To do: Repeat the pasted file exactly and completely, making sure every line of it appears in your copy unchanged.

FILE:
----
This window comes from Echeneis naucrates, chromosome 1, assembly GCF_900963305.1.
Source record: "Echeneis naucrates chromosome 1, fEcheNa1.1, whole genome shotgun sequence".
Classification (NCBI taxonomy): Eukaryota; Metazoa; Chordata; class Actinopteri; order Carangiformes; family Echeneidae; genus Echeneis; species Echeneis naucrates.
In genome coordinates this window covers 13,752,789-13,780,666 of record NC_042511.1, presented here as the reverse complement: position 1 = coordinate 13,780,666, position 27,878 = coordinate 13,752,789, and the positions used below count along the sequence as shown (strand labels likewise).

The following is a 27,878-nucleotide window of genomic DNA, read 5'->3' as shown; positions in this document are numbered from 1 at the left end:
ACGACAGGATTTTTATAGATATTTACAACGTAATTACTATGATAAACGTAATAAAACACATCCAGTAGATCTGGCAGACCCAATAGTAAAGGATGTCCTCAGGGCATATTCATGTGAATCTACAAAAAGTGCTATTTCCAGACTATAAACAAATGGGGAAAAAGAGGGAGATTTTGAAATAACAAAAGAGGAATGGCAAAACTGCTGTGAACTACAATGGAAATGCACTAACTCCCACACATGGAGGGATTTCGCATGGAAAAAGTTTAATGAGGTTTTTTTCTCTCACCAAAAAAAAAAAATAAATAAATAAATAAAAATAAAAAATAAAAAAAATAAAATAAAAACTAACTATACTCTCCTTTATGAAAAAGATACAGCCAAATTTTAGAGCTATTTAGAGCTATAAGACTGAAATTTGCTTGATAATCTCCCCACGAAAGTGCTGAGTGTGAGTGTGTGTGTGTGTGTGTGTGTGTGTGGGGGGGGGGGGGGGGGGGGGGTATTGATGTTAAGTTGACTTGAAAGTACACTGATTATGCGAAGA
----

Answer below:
This window comes from Echeneis naucrates, chromosome 1, assembly GCF_900963305.1.
Source record: "Echeneis naucrates chromosome 1, fEcheNa1.1, whole genome shotgun sequence".
Classification (NCBI taxonomy): Eukaryota; Metazoa; Chordata; class Actinopteri; order Carangiformes; family Echeneidae; genus Echeneis; species Echeneis naucrates.
In genome coordinates this window covers 13,752,789-13,780,666 of record NC_042511.1, presented here as the reverse complement: position 1 = coordinate 13,780,666, position 27,878 = coordinate 13,752,789, and the positions used below count along the sequence as shown (strand labels likewise).

The following is a 27,878-nucleotide window of genomic DNA, read 5'->3' as shown; positions in this document are numbered from 1 at the left end:
ACGACAGGATTTTTATAGATATTTACAACGTAATTACTATGATAAACGTAATAAAACACATCCAGTAGATCTGGCAGACCCAATAGTAAAGGATGTCCTCAGGGCATATTCATGTGAATCTACAAAAAGTGCTATTTCCAGACTATAAACAAATGGGGAAAAAGAGGGAGATTTTGAAATAACAAAAGAGGAATGGCAAAACTGCTGTGAACTACAATGGAAATGCACTAACTCCCACACATGGAGGGATTTCGCATGGAAAAAGTTTAATGAGGTTTTTTTCTCTCACCAAAAAAAAAAAATAAATAAATAAATAAAAATAAAAAATAAAAAAAATAAAATAAAAACTAACTATACTCTCCTTTATGAAAAAGATACAGCCAAATTTTAGAGCTATTTAGAGCTATAAGACTGAAATTTGCTTGATAATCTCCCCACGAAAGTGCTGAGTGTGAGTGTGTGTGTGTGTGTGTGTGTGTGTGGGGGGGGGGGGGGGGGGGGGGTATTGATGTTAAGTTGACTTGAAAGTACACTGATTATGCGAAGA